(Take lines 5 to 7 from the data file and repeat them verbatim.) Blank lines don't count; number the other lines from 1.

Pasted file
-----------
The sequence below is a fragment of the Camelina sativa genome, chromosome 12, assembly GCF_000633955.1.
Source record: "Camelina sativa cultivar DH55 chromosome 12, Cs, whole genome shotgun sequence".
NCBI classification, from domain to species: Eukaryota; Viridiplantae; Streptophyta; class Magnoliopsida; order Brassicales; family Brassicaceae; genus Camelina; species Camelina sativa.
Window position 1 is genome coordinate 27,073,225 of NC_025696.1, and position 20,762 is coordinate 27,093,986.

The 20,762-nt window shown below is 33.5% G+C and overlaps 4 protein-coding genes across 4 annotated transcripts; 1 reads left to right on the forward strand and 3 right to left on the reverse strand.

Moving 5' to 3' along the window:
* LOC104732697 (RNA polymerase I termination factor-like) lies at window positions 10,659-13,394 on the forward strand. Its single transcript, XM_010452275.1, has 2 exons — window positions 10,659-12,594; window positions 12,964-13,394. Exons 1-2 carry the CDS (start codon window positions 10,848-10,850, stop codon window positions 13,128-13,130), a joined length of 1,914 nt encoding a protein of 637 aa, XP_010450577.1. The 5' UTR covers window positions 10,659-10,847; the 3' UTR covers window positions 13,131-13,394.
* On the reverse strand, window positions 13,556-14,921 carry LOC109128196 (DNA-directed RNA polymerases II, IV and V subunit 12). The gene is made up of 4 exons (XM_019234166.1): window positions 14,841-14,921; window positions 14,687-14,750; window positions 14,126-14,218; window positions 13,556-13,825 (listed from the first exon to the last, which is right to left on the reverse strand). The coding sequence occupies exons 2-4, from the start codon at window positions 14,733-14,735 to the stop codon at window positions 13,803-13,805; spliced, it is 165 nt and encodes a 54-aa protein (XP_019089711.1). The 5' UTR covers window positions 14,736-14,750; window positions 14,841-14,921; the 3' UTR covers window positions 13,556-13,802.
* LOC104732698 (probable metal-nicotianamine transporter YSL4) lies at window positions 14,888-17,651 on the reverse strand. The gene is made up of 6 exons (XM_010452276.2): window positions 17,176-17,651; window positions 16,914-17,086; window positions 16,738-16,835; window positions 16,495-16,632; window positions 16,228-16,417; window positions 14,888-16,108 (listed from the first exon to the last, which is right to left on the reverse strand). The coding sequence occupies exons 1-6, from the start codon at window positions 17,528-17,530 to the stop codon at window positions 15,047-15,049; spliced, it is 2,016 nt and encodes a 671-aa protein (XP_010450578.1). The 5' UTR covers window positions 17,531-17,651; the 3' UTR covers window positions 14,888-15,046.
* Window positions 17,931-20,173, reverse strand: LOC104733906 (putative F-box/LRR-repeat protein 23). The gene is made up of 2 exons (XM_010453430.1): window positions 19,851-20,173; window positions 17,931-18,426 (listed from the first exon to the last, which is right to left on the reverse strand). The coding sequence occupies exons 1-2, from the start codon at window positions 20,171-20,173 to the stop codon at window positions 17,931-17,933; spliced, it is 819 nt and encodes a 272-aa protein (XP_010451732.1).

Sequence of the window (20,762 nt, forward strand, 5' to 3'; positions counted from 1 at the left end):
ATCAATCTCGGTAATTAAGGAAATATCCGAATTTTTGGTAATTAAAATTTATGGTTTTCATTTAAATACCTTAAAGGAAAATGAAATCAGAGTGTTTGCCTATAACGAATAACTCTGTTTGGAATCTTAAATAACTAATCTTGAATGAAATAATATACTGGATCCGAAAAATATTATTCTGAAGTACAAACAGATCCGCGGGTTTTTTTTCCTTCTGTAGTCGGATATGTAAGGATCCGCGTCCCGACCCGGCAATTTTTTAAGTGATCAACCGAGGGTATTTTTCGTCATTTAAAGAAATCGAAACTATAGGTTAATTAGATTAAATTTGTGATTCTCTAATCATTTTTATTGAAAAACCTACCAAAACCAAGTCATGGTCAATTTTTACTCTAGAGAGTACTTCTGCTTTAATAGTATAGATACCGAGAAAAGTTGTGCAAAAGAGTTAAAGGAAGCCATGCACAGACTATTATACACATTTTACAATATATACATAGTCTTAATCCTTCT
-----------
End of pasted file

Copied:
The 20,762-nt window shown below is 33.5% G+C and overlaps 4 protein-coding genes across 4 annotated transcripts; 1 reads left to right on the forward strand and 3 right to left on the reverse strand.

Moving 5' to 3' along the window:
* LOC104732697 (RNA polymerase I termination factor-like) lies at window positions 10,659-13,394 on the forward strand. Its single transcript, XM_010452275.1, has 2 exons — window positions 10,659-12,594; window positions 12,964-13,394. Exons 1-2 carry the CDS (start codon window positions 10,848-10,850, stop codon window positions 13,128-13,130), a joined length of 1,914 nt encoding a protein of 637 aa, XP_010450577.1. The 5' UTR covers window positions 10,659-10,847; the 3' UTR covers window positions 13,131-13,394.